For a more playful take, avant-garde designer Maria Gustavsson, CEO and founder of the brand Swedish Ninja, has used green marble as a lamp base in her new double-headed, pop art-inspired Little Darling lamp (€308) paired with a pink or yellow tubular lamp stand. “The colour reminds me of the moss you find in old coniferous forests,” Gustavsson says. “It has a great depth and almost feels alive.”
Creative director and designer Anna Burns also finds green stone deeply evocative. Away from creating window displays for brands such as Hermès, she designs her own range of textiles under the moniker Anna Burns Object. Included are a number of green-hued digital patterns that she features on upholstery fabric (from £80 per m) and cushions (£144): Sleepless Aqua, for example, is inspired by several natural marbles and minerals. “My motivation is partly due to nostalgia for the 1970s. When I was young my mother had a necklace with a large slab of heavily veined green stone. I would play with it and hold it up to the light. It was insanely beautiful. But marble and minerals possess a magical quality that has always appealed to me. Green stone is naturally psychedelic. I am amazed that something so intense comes from nature.”
Similarly, Lapicida’s Rebecca Cherrington still can’t quite believe the depth of the huge slabs of green stone in the marble yard of the brand’s Harrogate premises, even after 28 years in the business. From Verde Borgogna, a deep dark-green granite with white and brown marbling running through it, to Ledmore, a light and interesting Scottish green marble with hints of yellow, via the eye-poppingly bright Emerald Imperial quartzite. “You almost can’t fathom that these are natural stones,” she says. “I defy anyone not to be amazed by them.”
“Malachite and emerald hues add a gemlike glow to a space,” agrees Jonathan Adler, whose new gold-lustred vases (Malachite Oct, £118), decanters (£198), tumblers (£25) and salt and pepper sets (£58) feature patterns inspired by malachite. For something darker, and in a nod to the 1980s, Nina Campbell’s new season Kershaw Panel wallpapers (£158 per roll) combine gold with panels of very realistic looking dark‑green printed marble.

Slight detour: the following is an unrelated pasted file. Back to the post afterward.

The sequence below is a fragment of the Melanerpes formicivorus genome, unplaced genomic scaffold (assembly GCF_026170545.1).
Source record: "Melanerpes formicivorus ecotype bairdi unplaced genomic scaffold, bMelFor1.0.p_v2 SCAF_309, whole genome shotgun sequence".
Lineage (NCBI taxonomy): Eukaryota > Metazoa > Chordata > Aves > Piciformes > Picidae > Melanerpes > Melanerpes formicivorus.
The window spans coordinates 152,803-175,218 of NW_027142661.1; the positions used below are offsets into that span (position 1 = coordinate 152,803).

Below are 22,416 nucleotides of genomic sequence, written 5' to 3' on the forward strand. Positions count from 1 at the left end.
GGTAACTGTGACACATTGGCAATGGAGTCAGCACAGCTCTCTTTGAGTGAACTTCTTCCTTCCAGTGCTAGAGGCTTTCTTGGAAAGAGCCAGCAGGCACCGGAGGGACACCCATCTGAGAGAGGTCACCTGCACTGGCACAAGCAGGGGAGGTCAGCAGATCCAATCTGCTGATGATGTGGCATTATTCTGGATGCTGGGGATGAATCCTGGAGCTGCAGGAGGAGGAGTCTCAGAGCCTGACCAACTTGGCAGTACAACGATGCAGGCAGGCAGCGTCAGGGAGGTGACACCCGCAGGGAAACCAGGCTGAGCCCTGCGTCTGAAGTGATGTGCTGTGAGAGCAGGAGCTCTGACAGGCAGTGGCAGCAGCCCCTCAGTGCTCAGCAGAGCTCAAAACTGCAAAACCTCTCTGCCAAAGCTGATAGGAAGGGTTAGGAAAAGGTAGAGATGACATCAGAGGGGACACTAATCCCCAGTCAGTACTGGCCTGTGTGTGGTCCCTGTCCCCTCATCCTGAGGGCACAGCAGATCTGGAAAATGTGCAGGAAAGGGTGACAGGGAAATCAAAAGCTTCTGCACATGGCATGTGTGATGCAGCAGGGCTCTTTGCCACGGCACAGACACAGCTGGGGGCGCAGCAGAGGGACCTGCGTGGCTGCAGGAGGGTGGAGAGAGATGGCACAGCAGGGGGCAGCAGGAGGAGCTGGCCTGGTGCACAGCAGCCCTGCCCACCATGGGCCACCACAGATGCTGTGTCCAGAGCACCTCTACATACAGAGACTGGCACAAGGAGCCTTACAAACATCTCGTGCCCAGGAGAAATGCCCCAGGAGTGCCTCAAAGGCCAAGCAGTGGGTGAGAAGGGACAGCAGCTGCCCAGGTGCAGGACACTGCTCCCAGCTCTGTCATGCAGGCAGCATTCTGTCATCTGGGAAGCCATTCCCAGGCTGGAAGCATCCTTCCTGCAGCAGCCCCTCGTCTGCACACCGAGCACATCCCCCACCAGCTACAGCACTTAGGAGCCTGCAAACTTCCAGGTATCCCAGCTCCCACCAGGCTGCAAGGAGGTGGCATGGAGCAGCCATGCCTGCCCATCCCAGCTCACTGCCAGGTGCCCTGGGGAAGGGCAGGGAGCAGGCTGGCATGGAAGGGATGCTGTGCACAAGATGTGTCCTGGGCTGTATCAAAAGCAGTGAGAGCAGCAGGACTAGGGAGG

“Green and gold is such a beautiful combination,” says Kate Hume, who introduced Austrian Dorfer Grün stone paired with gold taps into a bathroom of a new Hamburg development by architects Herzog & de Meuron. “I think the fact that green pairs so strongly with gold is one of the reasons it’s coming back.” Hume also suggests a subtle approach to green stone often works best. “Stone is not easy to place in interiors, which is why I think people tend to stick to more conservative choices. But I find in small areas – like a recent project in Moscow where we paired a Verde Boreale marble fireplace (price on request) with a purple rug, or the white porcelain bath with onyx walls reverse-painted in aqual pale Green – the green stone pops but is subtle enough to live with.” It is another way of bringing a feel of nature into an interior too, she adds. She will invariably use it when a home overlooks a park or trees “to mirror what is going on outside”.
This desire for more natural materials in the home is no surprise to Brad Turner, director and co-founder of Materials Council, a consultancy for architects and designers. “We’re seeing a rise in unfinished materials that have a raw, honest beauty,” he says. “Dark green and heavily streaked marbles sit happily alongside other contemporary features like polished brass or copper, rough clay plaster and exposed brickwork.” Indeed, green stone complements these cool raw materials exceptionally well. “It introduces a beguiling, earthy romanticism to modern design.”